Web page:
Ali was arrested by the revolutionary court in Kerman. A number of charges were made against him: strengthening the royal régime, grabbing millions of square meters of people's land, exporting billions of U.S. dollars, directing a failed coup d'état against the government, directing an antirevolutionary organization. The accusations were not specific; they were formal, standard accusations, and they were made against many people.SOURCE: Beyond Belief: Islamic Excursions Among the Converted Peoples (Vintage, 1998), pp. 175-176
Ali said, "In the Kerman area, if you are a little active everybody knows you. I was very active before the revolution. I was known. I was a little Shah, the symbol of power there. When they set up a branch of the revolutionary court in that city they came after people like me. The Guards were all from rural backgrounds. They have their own special accent. They were very young, and happy with their trigger. Many of them later died in the war. I would say that there was a mixture of forty percent mujahidin, and sixty percent Muslim groups. The mujahidin, Marxists, had infiltrated the revolutionary courts from the very beginning. They didn't identify themselves; they pretended to be Muslim."
Ali could identify the mujahidin and the Muslims, because he, too, was pretending: he was pretending to be a Muslim revolutionary. "My life was in danger, and I had to make friendship with them regardless." Very soon Ali discovered a third group who had infiltrated both the mujahidin and the Muslims. "They were people who simply wanted to grab some money for themselves. But they acted Islamic." And they in their turn soon understood that Ali was also acting, and he was not a Muslim revolutionary. "These people became friends of mine because they knew I had money, and they told me gradually what is going on in the court, and who is who."
Ali was arrested many times and held for four or five days. Once he was held for six months. The revolutionary prison was an old factory shed that had been divided up. There were a few cells for people being kept in solitary confinement; two big compounds for social prisoners, people like opium smugglers and thieves; and a big cell for political prisoners. Ali was put at first in a solitary cell, one yard wide by two and a half yards long, with only half an hour a day outside to go to the toilet and wash. The first day he read a sentence on the wall written by somebody before him: The prisoner will eventually be released, but the prison-keeper will be forever in the prison.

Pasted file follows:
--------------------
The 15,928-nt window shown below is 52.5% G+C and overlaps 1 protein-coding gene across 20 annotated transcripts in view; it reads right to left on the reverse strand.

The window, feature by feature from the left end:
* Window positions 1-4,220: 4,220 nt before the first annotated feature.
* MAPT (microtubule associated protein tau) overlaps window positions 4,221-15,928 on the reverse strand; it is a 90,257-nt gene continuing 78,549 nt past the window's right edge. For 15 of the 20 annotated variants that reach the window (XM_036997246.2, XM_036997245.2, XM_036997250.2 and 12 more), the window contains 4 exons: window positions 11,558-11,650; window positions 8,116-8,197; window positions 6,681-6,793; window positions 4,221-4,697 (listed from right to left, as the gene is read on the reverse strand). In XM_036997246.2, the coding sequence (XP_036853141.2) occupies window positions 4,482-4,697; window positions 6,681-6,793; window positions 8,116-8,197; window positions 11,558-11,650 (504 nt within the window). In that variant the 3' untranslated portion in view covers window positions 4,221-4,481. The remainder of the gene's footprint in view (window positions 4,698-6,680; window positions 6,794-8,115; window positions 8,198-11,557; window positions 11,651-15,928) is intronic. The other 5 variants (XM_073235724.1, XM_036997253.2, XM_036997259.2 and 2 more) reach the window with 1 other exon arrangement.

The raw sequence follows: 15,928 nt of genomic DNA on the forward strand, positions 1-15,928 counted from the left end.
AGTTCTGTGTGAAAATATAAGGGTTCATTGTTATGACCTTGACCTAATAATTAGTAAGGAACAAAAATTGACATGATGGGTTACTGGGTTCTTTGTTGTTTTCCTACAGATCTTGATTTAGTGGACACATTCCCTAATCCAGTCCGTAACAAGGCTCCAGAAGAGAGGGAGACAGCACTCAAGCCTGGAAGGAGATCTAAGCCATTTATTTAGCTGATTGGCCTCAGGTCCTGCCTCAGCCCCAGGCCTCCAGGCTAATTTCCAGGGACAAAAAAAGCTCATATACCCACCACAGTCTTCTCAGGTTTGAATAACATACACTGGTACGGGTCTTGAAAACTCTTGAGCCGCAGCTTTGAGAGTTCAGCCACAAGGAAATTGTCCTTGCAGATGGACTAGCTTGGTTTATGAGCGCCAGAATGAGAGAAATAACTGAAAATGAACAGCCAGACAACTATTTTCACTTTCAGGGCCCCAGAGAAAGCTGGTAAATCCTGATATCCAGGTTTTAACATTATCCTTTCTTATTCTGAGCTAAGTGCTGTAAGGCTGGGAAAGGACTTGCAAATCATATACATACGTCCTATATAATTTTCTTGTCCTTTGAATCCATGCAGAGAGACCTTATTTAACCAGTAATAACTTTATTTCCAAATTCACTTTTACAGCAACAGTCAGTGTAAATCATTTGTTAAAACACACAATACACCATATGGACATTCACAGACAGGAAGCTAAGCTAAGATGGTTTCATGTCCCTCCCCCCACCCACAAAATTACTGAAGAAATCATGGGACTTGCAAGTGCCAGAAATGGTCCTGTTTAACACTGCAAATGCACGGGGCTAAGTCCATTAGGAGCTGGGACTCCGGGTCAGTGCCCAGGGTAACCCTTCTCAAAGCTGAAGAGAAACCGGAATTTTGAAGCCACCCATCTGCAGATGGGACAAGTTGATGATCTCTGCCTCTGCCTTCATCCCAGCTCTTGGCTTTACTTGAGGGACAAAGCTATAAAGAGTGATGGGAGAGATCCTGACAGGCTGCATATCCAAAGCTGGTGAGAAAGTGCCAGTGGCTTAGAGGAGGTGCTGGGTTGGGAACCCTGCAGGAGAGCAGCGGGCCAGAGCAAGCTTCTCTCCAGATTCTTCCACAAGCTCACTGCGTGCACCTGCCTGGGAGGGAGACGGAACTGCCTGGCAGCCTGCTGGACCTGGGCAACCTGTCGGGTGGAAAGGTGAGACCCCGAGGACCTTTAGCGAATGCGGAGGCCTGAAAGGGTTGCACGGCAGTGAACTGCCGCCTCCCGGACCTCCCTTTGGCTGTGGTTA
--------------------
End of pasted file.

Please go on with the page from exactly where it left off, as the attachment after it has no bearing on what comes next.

"And that was an encouraging sentence because it told me that the man before me had been released. Even now, after fifteen years, though I have been released for so many years, and have been so free to go on so many journeys anywhere in the world, and I have gone and enjoyed myself, even now, when I have certain things to do, and I go to the prison in that area, although the place has changed, and the prison is not the factory shed, I still see some of the prison-keepers there. So they are the prisoners. Not us. They were the prisoners."
Some of the Revolutionary Guards in the factory-shed prison introduced themselves to Ali. He found out that they were the sons of laborers who had worked for him in his building projects.
They said to him, "In the past you wouldn't look at us. You were so proud. Now you are behind bars here and we have to feed you. Allah ho akbar! God is so great!"
They went and told their fathers about Ali, and to their surprise their fathers said that they should do everything in their power to help Ali, because in the past Ali had helped them by giving them jobs.
"And those boys helped me a lot. They didn't have a lot of power, but they could tell me things. They could post letters and bring letters from my wife. They would give me the best quarters in the prison and give me the best food."
03 July 2004
Naipaul on Punishing the Bourgeoisie
Posted by Joel at 7/03/2004 10:31:00 AM